Leinster’s pace was ferocious, their clear-outs brutish and precise; Connacht, who insisted on restarting long, were unable to get their hands on the ball and when they did they improbably gave it away.

Stephen Fitzgerald’s early effort was an example; a clinically precise boot... straight into the arms of Jordan Larmour; or Kyle Godwin, an aimless lump in the air leading to a knock-on.

It deserved penalty and received it with the third try in the 14th minute ; Kearney’s break was key before Frawley and Deegan combined for a give-and-go from the half-way line to allow the ten to score.

Joe Tomane, the returning Australian, had been an interested spectator during that move; he would score the side’s bonus point at the end of the first quarter.

Only the timing of the fifth match point had been in question; now the attention shifted to mere accountancy as Leinster ramped up the intensity, determined not to relax as they had done against Ulster before Christmas.

James Ryan was the only one allowed to ease off; understandably as he limped away from those celebrating the fourth try with what was later confirmed as a calf strain.

He still made a couple of tackles before being replaced by Ryan Baird, reminding us he is just as good on one leg as he is on two; Leinster won’t necessarily need him for Europe but Andy Farrell will for Scotland.

Leinster, in fairness, did release their vice-like grip but with Fitzgerald still punting restarts unerringly into opponents’ bread baskets, their ability to retain possession was hampered, not to mention losing a second line-out.

Normal service was soon resumed; Luke McGrath snaffled a typically poached try beloved of his brethren in the 34th minute before Deegan competed his second brace in three intrprovincials four minutes later.

Frawley converted both for an impressive return of five from six; his miss was the difficult second attempt out wide on the left.

Leinster fans had an agitated eight minute wait before cheering the first try of the second-half; Ringrose storming home after some wonderful work from Max Deegan, who ran a brilliant line before fending one tackle and side-stepping another.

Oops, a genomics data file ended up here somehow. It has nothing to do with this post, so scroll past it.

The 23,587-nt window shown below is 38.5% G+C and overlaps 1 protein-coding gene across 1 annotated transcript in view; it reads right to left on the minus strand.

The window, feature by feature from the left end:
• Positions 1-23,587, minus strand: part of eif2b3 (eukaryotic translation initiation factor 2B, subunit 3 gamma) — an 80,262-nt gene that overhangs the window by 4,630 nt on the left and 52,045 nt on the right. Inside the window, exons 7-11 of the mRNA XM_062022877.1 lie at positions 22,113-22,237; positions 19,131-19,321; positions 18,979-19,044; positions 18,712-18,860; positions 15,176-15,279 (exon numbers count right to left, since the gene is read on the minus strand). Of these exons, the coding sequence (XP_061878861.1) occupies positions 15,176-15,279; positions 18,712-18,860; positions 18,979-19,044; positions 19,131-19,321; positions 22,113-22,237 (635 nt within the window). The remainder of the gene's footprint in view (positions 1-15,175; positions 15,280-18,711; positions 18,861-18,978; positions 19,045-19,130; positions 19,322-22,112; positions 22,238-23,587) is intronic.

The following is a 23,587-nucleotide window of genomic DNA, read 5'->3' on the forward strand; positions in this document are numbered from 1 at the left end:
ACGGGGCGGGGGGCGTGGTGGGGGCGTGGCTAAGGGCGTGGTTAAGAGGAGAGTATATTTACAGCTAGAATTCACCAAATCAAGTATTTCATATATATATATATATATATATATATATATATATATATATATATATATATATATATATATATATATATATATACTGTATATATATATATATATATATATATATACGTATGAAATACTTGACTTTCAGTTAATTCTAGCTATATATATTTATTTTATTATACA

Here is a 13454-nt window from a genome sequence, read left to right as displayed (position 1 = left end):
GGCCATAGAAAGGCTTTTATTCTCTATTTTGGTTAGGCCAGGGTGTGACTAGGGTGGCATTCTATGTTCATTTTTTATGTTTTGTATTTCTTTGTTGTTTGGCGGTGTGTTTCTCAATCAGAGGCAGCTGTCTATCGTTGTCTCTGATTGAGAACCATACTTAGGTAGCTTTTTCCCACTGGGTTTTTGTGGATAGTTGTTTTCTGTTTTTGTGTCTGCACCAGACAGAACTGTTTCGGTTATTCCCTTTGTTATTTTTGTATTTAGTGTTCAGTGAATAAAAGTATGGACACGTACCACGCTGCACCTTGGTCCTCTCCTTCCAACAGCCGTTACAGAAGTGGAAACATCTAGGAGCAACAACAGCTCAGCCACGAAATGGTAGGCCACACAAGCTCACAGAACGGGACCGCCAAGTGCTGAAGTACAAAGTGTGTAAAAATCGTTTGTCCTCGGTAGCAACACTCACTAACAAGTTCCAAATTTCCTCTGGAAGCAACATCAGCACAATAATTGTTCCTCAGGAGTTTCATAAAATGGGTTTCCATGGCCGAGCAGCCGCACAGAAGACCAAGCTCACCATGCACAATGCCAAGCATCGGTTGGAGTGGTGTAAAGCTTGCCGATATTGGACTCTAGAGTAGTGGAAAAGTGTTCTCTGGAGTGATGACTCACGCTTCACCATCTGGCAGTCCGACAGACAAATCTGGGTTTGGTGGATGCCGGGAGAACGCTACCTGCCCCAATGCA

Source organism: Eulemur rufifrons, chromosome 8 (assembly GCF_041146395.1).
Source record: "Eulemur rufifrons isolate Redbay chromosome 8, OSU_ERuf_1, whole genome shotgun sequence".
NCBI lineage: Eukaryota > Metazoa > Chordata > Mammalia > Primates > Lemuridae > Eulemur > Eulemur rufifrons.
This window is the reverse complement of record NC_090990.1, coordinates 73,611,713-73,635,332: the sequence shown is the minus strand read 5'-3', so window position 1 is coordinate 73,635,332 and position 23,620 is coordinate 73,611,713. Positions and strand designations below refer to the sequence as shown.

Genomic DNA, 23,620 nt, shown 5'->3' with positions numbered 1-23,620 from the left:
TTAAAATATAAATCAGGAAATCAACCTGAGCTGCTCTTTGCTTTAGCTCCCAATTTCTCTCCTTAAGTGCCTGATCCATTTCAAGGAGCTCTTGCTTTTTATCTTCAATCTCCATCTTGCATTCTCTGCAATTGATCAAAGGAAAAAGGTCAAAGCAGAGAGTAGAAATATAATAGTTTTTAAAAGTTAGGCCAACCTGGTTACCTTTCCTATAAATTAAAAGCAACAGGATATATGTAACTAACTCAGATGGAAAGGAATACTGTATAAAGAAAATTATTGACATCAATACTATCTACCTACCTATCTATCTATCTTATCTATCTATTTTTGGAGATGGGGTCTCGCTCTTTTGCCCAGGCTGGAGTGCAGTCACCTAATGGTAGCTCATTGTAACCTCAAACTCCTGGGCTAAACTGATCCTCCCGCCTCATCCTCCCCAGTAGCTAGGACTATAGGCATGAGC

He was now joined by Caelan Doris; their back-row spat of arguably more intrigue than the result of this game was ever going to be.

Connacht enjoyed some time in the opposition 22 for the first time all game near the hour mark but still couldn’t find any comfort; Leinster’s defensive steal on the whitewash engendering one of the biggest cheers from the mostly well-oiled crowd.

They would go from an attacking five metre scrum to defending one on their own line.

Frawley’s departure on the hour also earned more than a few plaudits; one might hope his injury will not be another of those which hampers his progress, particularly with the Byrne brothers (Harry came on this evening) continuing to make their mark.

Connacht got a modicum of consolation, enough to sustain them as far as the Red Cow roundabout perhaps, when Tom McCartney nabbed a consolation with ten minutes left.

Conor Fitzgerald’s serious looking injury – he was attended to by medics from both sides – rubbed salt in already gaping wounds. They may take some time to heal.

Leinster: J Larmour; F McFadden, G Ringrose, J Tomane, D Kearney (C Kelleher 51); C Frawley (H Byrne 60), L McGrath (J Gibson-Park 60; P Dooley (E Byrne 52), S Cronin (B Byrne 51), T Furlong (R Salanoa 64), R Molony, J Ryan (R Baird 24), R Ruddock capt, W Connors (C Doris HT), M Deegan.

Connacht: S Fitzgerald (T O’Halloran 24); N Adeolokun, K Godwin, T Daly, J Porch (D Horwitz 51); C Fitzgerald, C Blade capt (S Kerins 60); D Buckley (P McAllister 45), S Delahunt (T McCartney 45), D Robertson-McCoy (C Kenny 61), N Murray, G Thornbury (J Maksymiw 54), E Masterson (S Masterson 60), P Boyle, R Copeland.

Referee: Mike Adamson (SRU).